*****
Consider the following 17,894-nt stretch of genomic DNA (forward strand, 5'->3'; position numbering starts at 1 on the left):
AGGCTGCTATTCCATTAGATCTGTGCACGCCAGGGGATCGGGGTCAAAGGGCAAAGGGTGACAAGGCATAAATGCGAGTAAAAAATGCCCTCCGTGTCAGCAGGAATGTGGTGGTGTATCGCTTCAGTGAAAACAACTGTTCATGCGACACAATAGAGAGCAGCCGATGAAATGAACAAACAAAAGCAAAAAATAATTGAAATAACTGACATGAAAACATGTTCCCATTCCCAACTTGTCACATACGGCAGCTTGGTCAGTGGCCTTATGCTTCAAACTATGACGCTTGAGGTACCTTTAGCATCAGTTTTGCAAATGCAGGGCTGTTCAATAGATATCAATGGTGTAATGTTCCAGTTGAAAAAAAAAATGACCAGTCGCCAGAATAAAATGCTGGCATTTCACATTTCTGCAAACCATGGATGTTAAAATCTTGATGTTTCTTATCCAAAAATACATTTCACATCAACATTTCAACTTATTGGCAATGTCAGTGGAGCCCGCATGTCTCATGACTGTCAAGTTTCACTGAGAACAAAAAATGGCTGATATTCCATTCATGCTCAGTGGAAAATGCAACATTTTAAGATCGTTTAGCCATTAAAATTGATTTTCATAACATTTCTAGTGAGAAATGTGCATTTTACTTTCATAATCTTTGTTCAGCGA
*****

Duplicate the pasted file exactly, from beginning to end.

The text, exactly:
Consider the following 17,894-nt stretch of genomic DNA (forward strand, 5'->3'; position numbering starts at 1 on the left):
AGGCTGCTATTCCATTAGATCTGTGCACGCCAGGGGATCGGGGTCAAAGGGCAAAGGGTGACAAGGCATAAATGCGAGTAAAAAATGCCCTCCGTGTCAGCAGGAATGTGGTGGTGTATCGCTTCAGTGAAAACAACTGTTCATGCGACACAATAGAGAGCAGCCGATGAAATGAACAAACAAAAGCAAAAAATAATTGAAATAACTGACATGAAAACATGTTCCCATTCCCAACTTGTCACATACGGCAGCTTGGTCAGTGGCCTTATGCTTCAAACTATGACGCTTGAGGTACCTTTAGCATCAGTTTTGCAAATGCAGGGCTGTTCAATAGATATCAATGGTGTAATGTTCCAGTTGAAAAAAAAAATGACCAGTCGCCAGAATAAAATGCTGGCATTTCACATTTCTGCAAACCATGGATGTTAAAATCTTGATGTTTCTTATCCAAAAATACATTTCACATCAACATTTCAACTTATTGGCAATGTCAGTGGAGCCCGCATGTCTCATGACTGTCAAGTTTCACTGAGAACAAAAAATGGCTGATATTCCATTCATGCTCAGTGGAAAATGCAACATTTTAAGATCGTTTAGCCATTAAAATTGATTTTCATAACATTTCTAGTGAGAAATGTGCATTTTACTTTCATAATCTTTGTTCAGCGA